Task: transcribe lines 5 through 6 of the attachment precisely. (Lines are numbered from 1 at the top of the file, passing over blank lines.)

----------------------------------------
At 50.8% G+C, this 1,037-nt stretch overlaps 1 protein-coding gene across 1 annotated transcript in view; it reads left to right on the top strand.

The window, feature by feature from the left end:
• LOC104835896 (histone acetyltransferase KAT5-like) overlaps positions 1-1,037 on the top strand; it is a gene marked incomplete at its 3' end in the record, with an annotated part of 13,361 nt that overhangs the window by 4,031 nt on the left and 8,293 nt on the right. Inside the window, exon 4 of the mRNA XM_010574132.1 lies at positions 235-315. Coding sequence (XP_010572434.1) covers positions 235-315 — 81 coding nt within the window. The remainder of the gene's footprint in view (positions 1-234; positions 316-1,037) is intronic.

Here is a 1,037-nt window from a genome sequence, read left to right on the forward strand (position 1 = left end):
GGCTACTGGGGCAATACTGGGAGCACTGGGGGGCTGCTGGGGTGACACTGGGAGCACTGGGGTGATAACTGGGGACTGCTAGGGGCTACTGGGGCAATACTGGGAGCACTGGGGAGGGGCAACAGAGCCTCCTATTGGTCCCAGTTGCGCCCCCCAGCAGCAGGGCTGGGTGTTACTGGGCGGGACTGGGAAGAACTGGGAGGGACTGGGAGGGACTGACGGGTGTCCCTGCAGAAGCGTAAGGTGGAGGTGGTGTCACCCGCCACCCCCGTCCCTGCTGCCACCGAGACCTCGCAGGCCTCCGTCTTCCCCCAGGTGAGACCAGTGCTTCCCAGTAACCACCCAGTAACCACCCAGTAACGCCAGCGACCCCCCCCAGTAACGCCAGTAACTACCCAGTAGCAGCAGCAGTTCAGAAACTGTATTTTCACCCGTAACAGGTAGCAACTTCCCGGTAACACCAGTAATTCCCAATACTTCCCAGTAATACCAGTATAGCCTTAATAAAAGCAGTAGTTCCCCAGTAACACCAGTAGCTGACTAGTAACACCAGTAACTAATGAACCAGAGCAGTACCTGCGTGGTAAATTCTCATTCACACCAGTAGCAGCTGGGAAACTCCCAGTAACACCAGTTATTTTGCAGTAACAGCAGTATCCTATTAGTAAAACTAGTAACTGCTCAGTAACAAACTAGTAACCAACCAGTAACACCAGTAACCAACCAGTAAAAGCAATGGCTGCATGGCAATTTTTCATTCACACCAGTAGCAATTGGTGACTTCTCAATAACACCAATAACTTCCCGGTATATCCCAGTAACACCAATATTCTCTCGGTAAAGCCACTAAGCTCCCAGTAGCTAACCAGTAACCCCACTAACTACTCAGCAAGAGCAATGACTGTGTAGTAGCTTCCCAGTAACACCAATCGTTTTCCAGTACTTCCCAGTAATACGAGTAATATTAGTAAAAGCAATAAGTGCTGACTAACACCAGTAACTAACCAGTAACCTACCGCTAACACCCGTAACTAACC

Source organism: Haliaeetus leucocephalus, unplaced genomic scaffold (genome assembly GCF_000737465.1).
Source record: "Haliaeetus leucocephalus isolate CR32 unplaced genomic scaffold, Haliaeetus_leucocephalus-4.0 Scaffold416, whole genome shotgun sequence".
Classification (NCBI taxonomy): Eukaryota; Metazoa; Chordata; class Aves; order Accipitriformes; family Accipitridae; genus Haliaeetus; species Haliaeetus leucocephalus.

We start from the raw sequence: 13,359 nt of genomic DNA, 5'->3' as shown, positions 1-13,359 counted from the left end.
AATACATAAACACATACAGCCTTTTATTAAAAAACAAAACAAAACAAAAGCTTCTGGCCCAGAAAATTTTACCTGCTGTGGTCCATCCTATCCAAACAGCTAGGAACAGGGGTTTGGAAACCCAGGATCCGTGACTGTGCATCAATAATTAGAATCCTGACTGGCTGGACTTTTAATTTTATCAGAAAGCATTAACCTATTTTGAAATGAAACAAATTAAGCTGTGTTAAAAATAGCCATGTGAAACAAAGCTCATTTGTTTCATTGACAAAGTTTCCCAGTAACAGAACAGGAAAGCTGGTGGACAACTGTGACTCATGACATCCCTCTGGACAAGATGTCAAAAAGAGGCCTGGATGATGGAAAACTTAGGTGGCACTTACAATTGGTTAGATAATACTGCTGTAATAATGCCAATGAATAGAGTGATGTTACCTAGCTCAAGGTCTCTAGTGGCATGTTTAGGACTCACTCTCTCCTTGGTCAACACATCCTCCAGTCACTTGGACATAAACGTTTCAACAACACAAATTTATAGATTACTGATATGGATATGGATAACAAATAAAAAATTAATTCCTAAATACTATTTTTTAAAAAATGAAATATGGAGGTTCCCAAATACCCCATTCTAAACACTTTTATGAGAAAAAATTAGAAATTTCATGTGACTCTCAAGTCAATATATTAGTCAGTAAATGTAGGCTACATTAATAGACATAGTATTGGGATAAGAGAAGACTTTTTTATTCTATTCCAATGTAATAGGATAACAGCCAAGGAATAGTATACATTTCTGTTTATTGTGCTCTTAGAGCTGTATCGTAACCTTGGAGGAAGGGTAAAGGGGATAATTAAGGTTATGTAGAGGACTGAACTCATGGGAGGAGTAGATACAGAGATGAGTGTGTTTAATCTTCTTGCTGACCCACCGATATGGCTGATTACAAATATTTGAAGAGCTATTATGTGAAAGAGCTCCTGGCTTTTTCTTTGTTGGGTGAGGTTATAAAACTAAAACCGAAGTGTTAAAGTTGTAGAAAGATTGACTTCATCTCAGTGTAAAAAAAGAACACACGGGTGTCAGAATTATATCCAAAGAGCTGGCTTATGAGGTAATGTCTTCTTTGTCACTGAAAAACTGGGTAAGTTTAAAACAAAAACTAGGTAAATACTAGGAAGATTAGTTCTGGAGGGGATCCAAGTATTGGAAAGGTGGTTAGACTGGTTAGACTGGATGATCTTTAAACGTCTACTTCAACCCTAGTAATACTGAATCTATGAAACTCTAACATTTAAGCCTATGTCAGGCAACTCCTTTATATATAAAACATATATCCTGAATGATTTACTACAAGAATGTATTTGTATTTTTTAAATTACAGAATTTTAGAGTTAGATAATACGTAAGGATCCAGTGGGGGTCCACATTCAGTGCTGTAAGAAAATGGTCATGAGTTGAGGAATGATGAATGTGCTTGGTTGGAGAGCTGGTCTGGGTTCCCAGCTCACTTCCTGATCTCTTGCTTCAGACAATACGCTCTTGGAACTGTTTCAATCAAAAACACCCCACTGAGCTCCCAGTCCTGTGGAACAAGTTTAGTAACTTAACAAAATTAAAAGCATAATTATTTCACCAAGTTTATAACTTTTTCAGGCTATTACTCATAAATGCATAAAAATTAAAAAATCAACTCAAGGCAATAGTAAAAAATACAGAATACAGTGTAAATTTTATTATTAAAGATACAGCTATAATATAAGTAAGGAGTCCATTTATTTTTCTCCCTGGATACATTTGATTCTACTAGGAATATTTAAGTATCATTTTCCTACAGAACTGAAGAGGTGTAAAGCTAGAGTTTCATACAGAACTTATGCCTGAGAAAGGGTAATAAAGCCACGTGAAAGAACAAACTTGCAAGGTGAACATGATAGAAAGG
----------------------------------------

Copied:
GGCTACTGGGGCAATACTGGGAGCACTGGGGGGCTGCTGGGGTGACACTGGGAGCACTGGGGTGATAACTGGGGACTGCTAGGGGCTACTGGGGCAATACTGGGAGCACTGGGGAGGGGCAACAGAGCCTCCTATTGGTCCCAGTTGCGCCCCCCAGCAGCAGGGCTGGGTGTTACTGGGCGGGACTGGGAAGAACTGGGAGGGACTGGGAGGGACTGACGGGTGTCCCTGCAGAAGCGTAAGGTGGAGGTGGTGTCACCCGCCACCCCCGTCCCTGCTGCCACCGAGACCTCGCAGGCCTCCGTCTTCCCCCAGGTGAGACCAGTGCTTCCCAGTAACCACCCAGTAACCACCCAGTAACGCCAGCGACCCCCCCCAGTAACGCCAGTAACTACCCAGTAGCAGCAGCAGTTCAGAAACTGTATTTTCACCCGTAACAGGTAGCAACTTCCCGGTAACACCAGTAATTCCCAATACTTCCCAGTAATACCAGTATAGCCTTAATAAAAGCAGTAGTTCCCCAGTAACACCAGTAGCTGACTAGTAACACCAGTAACTAATGAACCAGAGCAGTACCTGCGTGGTAAATTCTCATTCACACCAGTAGCAGCTGGGAAACTCCCAGTAACACCAGTTATTTTGCAGTAACAGCAGTATCCTATTAGTAAAACTAGTAACTGCTCAGTAACAAACTAGTAACCAACCAGTAACACCAGTAACCAACCAGTAAAAGCAATGGCTGCATGGCAATTTTTCATTCACACCAGTAGCAATTGGTGACTTCTCAATAACACCAATAACTTCCCGGTATATCCCAGTAACACCAATATTCTCTCGGTAAAGCCACTAAGCTCCCAGTAGCTAACCAGTAACCCCACTAACTACTCAGCAAGAGCAATGACTGTGTAGTAGCTTCCCAGTAACACCAATCGTTTTCCAGTACTTCCCAGTAATACGAGTAATATTAGTAAAAGCAATAAGTGCTGACTAACACCAGTAACTAACCAGTAACCTACCGCTAACACCCGTAACTAACC

Source organism: Haliaeetus leucocephalus, unplaced genomic scaffold (genome assembly GCF_000737465.1).